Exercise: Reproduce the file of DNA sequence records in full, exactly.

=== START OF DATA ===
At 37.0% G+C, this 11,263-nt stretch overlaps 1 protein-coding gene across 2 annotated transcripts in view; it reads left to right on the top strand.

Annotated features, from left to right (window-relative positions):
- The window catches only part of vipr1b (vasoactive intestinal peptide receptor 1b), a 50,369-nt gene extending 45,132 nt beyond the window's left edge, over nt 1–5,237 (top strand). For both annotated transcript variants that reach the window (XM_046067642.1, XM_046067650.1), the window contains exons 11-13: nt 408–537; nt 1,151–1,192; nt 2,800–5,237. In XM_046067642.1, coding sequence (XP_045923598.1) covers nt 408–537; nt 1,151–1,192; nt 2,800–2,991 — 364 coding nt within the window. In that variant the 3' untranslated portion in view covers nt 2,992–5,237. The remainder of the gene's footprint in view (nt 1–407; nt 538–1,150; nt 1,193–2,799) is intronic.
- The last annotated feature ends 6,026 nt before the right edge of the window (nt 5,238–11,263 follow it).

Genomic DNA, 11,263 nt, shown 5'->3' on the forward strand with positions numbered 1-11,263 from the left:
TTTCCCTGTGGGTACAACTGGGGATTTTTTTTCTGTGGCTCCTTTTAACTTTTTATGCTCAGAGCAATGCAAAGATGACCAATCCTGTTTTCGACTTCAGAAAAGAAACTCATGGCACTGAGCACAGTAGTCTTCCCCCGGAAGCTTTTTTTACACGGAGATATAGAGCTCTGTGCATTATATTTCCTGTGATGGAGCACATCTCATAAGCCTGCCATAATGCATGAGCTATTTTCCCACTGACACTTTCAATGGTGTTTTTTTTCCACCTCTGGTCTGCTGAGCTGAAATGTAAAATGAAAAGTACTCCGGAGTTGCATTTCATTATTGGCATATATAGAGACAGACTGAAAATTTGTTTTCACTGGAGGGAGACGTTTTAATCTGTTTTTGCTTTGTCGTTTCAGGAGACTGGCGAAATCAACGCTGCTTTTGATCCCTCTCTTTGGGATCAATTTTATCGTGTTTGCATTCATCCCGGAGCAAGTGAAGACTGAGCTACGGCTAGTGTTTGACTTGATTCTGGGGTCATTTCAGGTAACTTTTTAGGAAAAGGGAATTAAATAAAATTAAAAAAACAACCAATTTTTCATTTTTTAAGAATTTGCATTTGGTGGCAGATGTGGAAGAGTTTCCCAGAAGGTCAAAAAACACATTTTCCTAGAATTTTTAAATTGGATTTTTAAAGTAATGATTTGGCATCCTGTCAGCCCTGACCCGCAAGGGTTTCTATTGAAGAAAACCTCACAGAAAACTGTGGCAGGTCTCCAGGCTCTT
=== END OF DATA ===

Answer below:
At 37.0% G+C, this 11,263-nt stretch overlaps 1 protein-coding gene across 2 annotated transcripts in view; it reads left to right on the top strand.

Annotated features, from left to right (window-relative positions):
- The window catches only part of vipr1b (vasoactive intestinal peptide receptor 1b), a 50,369-nt gene extending 45,132 nt beyond the window's left edge, over nt 1–5,237 (top strand). For both annotated transcript variants that reach the window (XM_046067642.1, XM_046067650.1), the window contains exons 11-13: nt 408–537; nt 1,151–1,192; nt 2,800–5,237. In XM_046067642.1, coding sequence (XP_045923598.1) covers nt 408–537; nt 1,151–1,192; nt 2,800–2,991 — 364 coding nt within the window. In that variant the 3' untranslated portion in view covers nt 2,992–5,237. The remainder of the gene's footprint in view (nt 1–407; nt 538–1,150; nt 1,193–2,799) is intronic.
- The last annotated feature ends 6,026 nt before the right edge of the window (nt 5,238–11,263 follow it).

Genomic DNA, 11,263 nt, shown 5'->3' on the forward strand with positions numbered 1-11,263 from the left:
TTTCCCTGTGGGTACAACTGGGGATTTTTTTTCTGTGGCTCCTTTTAACTTTTTATGCTCAGAGCAATGCAAAGATGACCAATCCTGTTTTCGACTTCAGAAAAGAAACTCATGGCACTGAGCACAGTAGTCTTCCCCCGGAAGCTTTTTTTACACGGAGATATAGAGCTCTGTGCATTATATTTCCTGTGATGGAGCACATCTCATAAGCCTGCCATAATGCATGAGCTATTTTCCCACTGACACTTTCAATGGTGTTTTTTTTCCACCTCTGGTCTGCTGAGCTGAAATGTAAAATGAAAAGTACTCCGGAGTTGCATTTCATTATTGGCATATATAGAGACAGACTGAAAATTTGTTTTCACTGGAGGGAGACGTTTTAATCTGTTTTTGCTTTGTCGTTTCAGGAGACTGGCGAAATCAACGCTGCTTTTGATCCCTCTCTTTGGGATCAATTTTATCGTGTTTGCATTCATCCCGGAGCAAGTGAAGACTGAGCTACGGCTAGTGTTTGACTTGATTCTGGGGTCATTTCAGGTAACTTTTTAGGAAAAGGGAATTAAATAAAATTAAAAAAACAACCAATTTTTCATTTTTTAAGAATTTGCATTTGGTGGCAGATGTGGAAGAGTTTCCCAGAAGGTCAAAAAACACATTTTCCTAGAATTTTTAAATTGGATTTTTAAAGTAATGATTTGGCATCCTGTCAGCCCTGACCCGCAAGGGTTTCTATTGAAGAAAACCTCACAGAAAACTGTGGCAGGTCTCCAGGCTCTT